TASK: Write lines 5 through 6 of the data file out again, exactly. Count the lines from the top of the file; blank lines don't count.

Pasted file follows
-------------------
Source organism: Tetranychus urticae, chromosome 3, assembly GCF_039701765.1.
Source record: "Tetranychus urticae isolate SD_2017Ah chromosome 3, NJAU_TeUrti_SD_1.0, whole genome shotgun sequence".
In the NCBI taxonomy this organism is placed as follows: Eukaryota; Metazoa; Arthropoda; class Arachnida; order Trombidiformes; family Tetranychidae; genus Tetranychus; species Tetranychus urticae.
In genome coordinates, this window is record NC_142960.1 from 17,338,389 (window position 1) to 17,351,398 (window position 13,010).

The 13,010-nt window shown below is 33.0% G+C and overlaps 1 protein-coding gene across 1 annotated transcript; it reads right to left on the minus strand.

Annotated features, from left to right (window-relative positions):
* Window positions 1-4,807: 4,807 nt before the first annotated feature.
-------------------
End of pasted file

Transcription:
The 13,010-nt window shown below is 33.0% G+C and overlaps 1 protein-coding gene across 1 annotated transcript; it reads right to left on the minus strand.

Annotated features, from left to right (window-relative positions):